“Slow” comets could be key to the emergence of life

In comets there is water and substances essential for life. We have known this for a long time, when the panspermia hypothesis was put forward, according to which, life could have come to us planet in one of those frozen bodies. Little by little we have gathered evidence and, without going any further, a year ago the discovery of amino acids and vitamin B3 on the surface of comet Ryugu was announced. However, one thing is that kites They carry traces of prebiotic chemistry, but it is quite another matter if they manage to deposit it intact on the surface of a planet.

We can compare it to a catapult, we can load eggs in it and they will fly long distances, but possibly burst as soon as they hit the ground. However, a new study from the University of Cambridge has shown computationally that, in certain scenarios, it is possible that compounds chemicals from comets arrive safely. It all depends on the type of planet, its neighbors, the star it orbits and, ultimately: the speed at which the collision occurs. If the comet exceeds 15 km per second at the moment of impact, its molecules organics will be too affected.

It is often difficult to imagine speed expressed in kilometers per second, so let’s convert it to kilometers per hour. Thus we could say that, if a comet travels faster than 54000 kilometers per hour, will not be able to deposit its prebiotic chemistry on a planet. Seen this way, it doesn’t seem like such a strict restriction. However, these bodies travel really fast through space, so it is common for the collision occurs at higher speeds. The key, therefore, is not so much how quickly it crosses space, but how much we can stop it before impact.

For example, in computer simulations, scientists were able to verify that solar systems with smaller stars (comets) collided with greater speed, because their suns did not exert as much gravity to slow them down. So, if comets turn out to be important for the emergence of life, it is more unlikely that we will find it on planets orbiting an M dwarf, for example. And, if we continue talking about sizes, smaller planets seem to receive less violent impacts, in this case, because they exert less gravity on the comet and accelerate it less as it falls to earth.

But the most curious thing is that it also depends on the planets that surround the one with which it collides. If the planet that the comet collides with is surrounded by others more or less nearby, it is more likely that the prebiotic substances will survive the collision. And, in this case, the reason is not that the gravity of the other planets slows down the comet or, at least, not in a direct way. In fact, this is one of the main discoveries of this research. When there are several planets together, it is likely that the comet will begin to carom between them, passing from the orbit of one to that of the other before colliding. In this coming and going, the planets can accelerate it, but also slow it down.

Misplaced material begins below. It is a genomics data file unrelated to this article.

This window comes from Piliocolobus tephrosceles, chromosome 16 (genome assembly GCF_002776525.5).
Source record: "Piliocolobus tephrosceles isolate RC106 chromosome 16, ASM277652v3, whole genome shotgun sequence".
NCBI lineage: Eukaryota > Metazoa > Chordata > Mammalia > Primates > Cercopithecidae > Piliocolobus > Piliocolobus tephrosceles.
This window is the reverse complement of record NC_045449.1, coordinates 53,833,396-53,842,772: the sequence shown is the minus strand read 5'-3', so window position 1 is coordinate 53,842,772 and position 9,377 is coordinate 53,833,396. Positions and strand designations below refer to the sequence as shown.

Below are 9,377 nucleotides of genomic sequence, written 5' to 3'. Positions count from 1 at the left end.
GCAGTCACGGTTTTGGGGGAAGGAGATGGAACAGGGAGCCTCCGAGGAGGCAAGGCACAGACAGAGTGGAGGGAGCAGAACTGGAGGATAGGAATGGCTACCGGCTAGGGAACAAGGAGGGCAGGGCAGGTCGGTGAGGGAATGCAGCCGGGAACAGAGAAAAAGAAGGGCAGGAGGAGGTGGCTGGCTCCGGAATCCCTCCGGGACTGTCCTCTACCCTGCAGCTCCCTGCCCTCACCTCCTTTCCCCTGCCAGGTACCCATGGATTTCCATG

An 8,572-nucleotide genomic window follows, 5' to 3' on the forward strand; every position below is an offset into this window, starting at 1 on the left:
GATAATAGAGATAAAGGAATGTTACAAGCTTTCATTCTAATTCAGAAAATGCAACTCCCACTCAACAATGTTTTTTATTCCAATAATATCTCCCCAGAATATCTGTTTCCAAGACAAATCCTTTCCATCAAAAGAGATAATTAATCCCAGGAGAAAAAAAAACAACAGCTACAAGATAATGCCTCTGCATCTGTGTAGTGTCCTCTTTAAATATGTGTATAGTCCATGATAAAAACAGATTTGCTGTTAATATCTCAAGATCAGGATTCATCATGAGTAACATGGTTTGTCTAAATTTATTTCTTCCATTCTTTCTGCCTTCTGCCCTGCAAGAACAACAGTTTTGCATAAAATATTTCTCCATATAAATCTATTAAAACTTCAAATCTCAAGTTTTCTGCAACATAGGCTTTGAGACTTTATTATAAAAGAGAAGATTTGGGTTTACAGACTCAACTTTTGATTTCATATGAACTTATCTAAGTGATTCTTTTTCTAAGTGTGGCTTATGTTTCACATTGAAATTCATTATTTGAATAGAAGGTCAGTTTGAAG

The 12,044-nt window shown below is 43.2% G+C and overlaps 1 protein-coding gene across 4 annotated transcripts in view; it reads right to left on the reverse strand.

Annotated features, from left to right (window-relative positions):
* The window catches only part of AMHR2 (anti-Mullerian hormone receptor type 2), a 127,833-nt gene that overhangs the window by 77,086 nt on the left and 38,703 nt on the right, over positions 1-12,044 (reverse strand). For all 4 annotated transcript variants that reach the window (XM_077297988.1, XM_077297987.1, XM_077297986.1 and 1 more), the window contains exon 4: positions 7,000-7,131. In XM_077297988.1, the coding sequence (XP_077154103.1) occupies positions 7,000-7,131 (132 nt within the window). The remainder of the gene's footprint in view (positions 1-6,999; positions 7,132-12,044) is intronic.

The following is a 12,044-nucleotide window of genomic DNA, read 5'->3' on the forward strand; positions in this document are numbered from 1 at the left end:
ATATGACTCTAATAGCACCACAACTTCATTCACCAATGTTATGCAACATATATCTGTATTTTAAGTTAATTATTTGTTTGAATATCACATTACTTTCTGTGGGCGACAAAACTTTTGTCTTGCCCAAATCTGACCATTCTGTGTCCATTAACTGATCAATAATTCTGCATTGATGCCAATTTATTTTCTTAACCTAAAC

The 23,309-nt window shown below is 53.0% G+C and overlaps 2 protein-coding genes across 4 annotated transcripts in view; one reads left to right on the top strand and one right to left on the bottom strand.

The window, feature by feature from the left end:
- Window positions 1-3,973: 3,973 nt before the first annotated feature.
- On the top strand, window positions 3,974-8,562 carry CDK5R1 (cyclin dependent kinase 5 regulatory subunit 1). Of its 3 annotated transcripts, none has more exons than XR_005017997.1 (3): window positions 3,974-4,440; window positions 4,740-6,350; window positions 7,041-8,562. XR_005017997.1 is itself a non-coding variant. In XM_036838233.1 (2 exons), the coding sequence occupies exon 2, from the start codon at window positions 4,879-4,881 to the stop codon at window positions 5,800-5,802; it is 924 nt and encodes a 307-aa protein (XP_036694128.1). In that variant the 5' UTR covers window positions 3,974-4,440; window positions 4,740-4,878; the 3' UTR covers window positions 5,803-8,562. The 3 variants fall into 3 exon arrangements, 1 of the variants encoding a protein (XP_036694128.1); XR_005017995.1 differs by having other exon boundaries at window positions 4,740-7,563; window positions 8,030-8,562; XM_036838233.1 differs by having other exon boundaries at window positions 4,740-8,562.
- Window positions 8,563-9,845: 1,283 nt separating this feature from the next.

What’s more, this strategy is used in astronautics to change the speed of our probes and is called gravitational assistance. In the article they are called bouncing comets, or bouncing comets. So, when a group of planets orbit very close to each other, as if they were a pod of peas, the chances of a comet depositing organic chemistry in good condition on them is greater.

In any case, in the article they make it clear that they do not assume that a comet is necessary for life to develop on a planet. It is possible that these same compounds could form on an inert planet, as they have on a comet. However, it seems like a good help. We could buy it from the bakery. We don’t need a fresh yeast tablet to make bread, which will be the comet. We can combine whole wheat flour and water and simply wait for the microorganisms to proliferate and give us a wonderful sourdough. The yeast tablet helps and ensures that this dough of flour and water ferments (unless we are very clumsy), but it is not necessary, as the sourdough demonstrates.

So, although these data are a good way to narrow the search for life in the universe, they are not everything, and we will have to continue investigating, open to seemingly impossible possibilities, such as there being life on a huge planet, without neighbors and around of a dwarf star. Because this is not about certainties, but about probabilities.


  • Although the panspermia hypothesis is quite popular, it does not solve the problem of the origin of life, because the life on that comet will have come from somewhere else, perhaps from another planet. In any case, this study does not contemplate that comets transport life, but rather the chemical bricks that are necessary to build it.


  • RJ Anslow, A. Bonsor and PB Rimmer Can comets deliver prebiotic molecules to rocky exoplanets? Proceedings of the Royal Society A Mathematical Physical and Engineering Sciences 10.1098/rspa.2023.0434
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Peggy McColl

Mentor l NY Times Bestselling Author. Hi, I'm Peggy McColl, and I'm here to deliver a positive message to you!

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